The X-48C is a rebuilt twin-engined derivative of the three-engine X-48B tested between 2007 and 2011 in 92 flights. In this new configuration, the engines are mounted further forward from the trailing edge and shielded between vertical tails which are moved inboard and replace wingtip-mounted tails. The low-noise design is “a configuration of the BWB that represents a vehicle we are actually studying,” says Boeing X-48B/C project manager Mike Kisska.
The sub-scale aircraft is being studied as a potential future military and commercial airlifter/tanker, as well as for possible strike and reconnaissance roles. The design, which is also under evaluation by Boeing as part of NASA's Environmentally Responsible Aviation (ERA) program, has shown the potential for up to 50% lower fuel burn and 40 dB less noise than a similarly sized tube-and-wing aircraft.
Initial testing of the first-generation X-48B explored the low-speed stability and control characteristics of its unusual design over 92 flights. Boeing was particularly keen to demonstrate that the BWB design was viable and safe, and not prone to stalls at high angles of attack. An advanced flight- control system was tested to its limits during the early phases with the X-48B and showed it was possible to maintain control at both high angles of attack and high sideslip angles.
The upcoming testing with the new configuration “gives us the opportunity for back-to-back testing,” says Kisska, who adds that Boeing “is looking to start flying toward the middle or late next month [July].” The test effort will run to December and include around 25 flights.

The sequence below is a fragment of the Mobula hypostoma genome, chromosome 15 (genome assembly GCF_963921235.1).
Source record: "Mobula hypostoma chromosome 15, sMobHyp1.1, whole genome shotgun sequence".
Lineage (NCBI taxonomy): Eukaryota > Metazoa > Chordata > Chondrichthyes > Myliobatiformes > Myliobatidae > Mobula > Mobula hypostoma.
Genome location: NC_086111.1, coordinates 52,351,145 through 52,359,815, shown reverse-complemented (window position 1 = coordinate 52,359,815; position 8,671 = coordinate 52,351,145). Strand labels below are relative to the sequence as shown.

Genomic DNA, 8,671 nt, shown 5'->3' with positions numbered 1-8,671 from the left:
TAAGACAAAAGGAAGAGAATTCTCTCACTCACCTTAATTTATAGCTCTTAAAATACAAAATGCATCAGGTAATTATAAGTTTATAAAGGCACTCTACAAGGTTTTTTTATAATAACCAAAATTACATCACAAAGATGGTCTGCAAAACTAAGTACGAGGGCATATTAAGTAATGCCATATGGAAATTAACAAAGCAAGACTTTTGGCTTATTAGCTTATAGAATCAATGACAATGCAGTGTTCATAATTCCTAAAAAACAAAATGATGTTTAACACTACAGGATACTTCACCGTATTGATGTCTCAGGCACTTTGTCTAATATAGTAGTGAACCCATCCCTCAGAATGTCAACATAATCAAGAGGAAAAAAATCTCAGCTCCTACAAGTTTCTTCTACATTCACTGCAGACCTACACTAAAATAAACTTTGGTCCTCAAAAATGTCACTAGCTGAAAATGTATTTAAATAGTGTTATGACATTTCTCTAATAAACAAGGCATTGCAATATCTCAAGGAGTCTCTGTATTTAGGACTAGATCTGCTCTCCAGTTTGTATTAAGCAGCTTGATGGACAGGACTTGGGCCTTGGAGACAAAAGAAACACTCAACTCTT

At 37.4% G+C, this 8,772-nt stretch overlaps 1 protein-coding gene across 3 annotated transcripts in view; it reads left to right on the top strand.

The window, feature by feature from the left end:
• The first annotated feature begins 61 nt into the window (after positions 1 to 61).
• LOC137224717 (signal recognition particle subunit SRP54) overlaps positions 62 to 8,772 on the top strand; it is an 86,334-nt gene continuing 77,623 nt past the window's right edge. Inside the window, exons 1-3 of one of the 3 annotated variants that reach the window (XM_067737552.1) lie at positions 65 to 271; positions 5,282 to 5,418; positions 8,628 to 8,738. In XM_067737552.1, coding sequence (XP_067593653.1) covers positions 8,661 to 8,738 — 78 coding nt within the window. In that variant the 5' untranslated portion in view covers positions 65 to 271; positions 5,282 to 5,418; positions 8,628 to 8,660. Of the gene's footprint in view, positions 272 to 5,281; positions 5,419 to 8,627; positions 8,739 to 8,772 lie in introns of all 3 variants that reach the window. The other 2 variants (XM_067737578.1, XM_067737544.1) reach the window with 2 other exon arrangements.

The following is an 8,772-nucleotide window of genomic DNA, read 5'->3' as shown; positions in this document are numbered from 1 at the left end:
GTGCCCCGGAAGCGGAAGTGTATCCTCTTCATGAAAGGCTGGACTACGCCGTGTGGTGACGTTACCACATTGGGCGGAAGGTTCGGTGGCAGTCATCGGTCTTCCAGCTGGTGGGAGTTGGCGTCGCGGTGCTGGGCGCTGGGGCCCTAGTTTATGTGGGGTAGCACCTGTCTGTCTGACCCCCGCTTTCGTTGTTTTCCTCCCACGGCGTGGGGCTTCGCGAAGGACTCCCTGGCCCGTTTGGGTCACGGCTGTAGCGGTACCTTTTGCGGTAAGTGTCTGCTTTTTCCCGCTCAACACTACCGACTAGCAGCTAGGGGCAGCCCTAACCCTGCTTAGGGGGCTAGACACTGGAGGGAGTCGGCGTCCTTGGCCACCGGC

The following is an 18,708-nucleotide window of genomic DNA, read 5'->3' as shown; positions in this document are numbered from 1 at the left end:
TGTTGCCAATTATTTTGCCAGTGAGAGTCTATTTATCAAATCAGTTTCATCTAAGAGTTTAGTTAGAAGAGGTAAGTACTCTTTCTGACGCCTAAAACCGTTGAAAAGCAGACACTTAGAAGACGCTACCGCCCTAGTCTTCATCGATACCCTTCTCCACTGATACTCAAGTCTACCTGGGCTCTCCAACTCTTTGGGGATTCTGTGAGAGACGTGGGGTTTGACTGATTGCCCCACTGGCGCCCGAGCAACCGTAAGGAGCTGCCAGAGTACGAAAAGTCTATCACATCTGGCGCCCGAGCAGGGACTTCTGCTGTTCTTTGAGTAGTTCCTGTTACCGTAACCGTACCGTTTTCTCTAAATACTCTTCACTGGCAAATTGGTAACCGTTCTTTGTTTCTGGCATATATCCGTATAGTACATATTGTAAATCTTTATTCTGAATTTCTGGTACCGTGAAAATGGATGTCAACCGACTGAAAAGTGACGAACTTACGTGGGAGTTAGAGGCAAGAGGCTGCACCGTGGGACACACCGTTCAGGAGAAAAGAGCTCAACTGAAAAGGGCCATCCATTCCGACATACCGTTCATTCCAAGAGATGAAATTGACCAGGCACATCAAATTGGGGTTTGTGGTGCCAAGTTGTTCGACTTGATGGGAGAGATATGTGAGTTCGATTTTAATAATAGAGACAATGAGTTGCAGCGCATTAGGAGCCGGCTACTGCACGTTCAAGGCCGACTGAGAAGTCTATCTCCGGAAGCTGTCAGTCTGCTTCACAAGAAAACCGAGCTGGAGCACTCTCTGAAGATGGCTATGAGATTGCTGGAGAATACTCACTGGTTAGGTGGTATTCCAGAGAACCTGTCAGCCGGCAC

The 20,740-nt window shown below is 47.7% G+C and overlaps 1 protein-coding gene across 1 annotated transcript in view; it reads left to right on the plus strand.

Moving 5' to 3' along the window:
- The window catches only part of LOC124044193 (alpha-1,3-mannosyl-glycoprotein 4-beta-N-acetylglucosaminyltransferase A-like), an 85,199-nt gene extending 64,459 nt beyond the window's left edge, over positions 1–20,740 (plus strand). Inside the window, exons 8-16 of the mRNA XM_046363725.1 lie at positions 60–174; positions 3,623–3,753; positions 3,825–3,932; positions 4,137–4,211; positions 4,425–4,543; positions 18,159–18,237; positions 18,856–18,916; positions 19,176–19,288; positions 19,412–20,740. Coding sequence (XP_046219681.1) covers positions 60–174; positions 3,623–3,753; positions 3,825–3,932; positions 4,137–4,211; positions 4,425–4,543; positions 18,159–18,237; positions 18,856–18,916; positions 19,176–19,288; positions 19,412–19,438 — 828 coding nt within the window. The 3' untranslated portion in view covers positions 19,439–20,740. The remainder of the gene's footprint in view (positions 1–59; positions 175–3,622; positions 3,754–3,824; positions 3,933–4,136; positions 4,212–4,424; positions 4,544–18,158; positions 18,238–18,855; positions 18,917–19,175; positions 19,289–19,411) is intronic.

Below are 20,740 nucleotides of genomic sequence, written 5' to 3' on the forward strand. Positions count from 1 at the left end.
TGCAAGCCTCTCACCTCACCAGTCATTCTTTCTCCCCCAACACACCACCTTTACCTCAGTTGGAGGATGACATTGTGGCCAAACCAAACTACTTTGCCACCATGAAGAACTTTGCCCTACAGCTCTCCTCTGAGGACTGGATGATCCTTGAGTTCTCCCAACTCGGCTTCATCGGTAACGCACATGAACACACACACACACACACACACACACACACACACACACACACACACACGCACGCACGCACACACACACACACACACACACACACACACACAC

Boeing originally hoped to develop purpose-designed miniature turbofans to power the X-48C but was forced to adopt turbojets developed by Advanced Microturbo (AMT) of Geldrop, Netherlands, when this proved problematic. The AMT turbojets replace the X-48B's original trio of JetCat P200s, and are enclosed in the larger nacelle ducts representative of the higher-bypass engines which were to have powered the X-48C.
The company has therefore shelved plans to validate the noise characteristics of the low-noise configuration and Kisska confirms that the use of the low- bypass AMTs rules out any acoustic evaluation. Longer term, Boeing hopes to use the X-48C as a stepping stone to tests of a scaled BWB demonstrator vehicle “large enough for a pilot to fly.”
The advanced technology unit is trying to secure other flight-test work, with its eyes on a NASA downselect in the Reusable Booster System program. The agency is expected to name one company to build a pathfinder demonstrator to validate the boost technology around 2015.
Boeing also recently submitted a proposal for NASA's solar-electric propulsion demonstration program and, next year, expects to compete for the next phase of the cryogenic propellant storage and transfer program NASA is running, notes Steve Johnston, director for advanced space exploration at Phantom Works.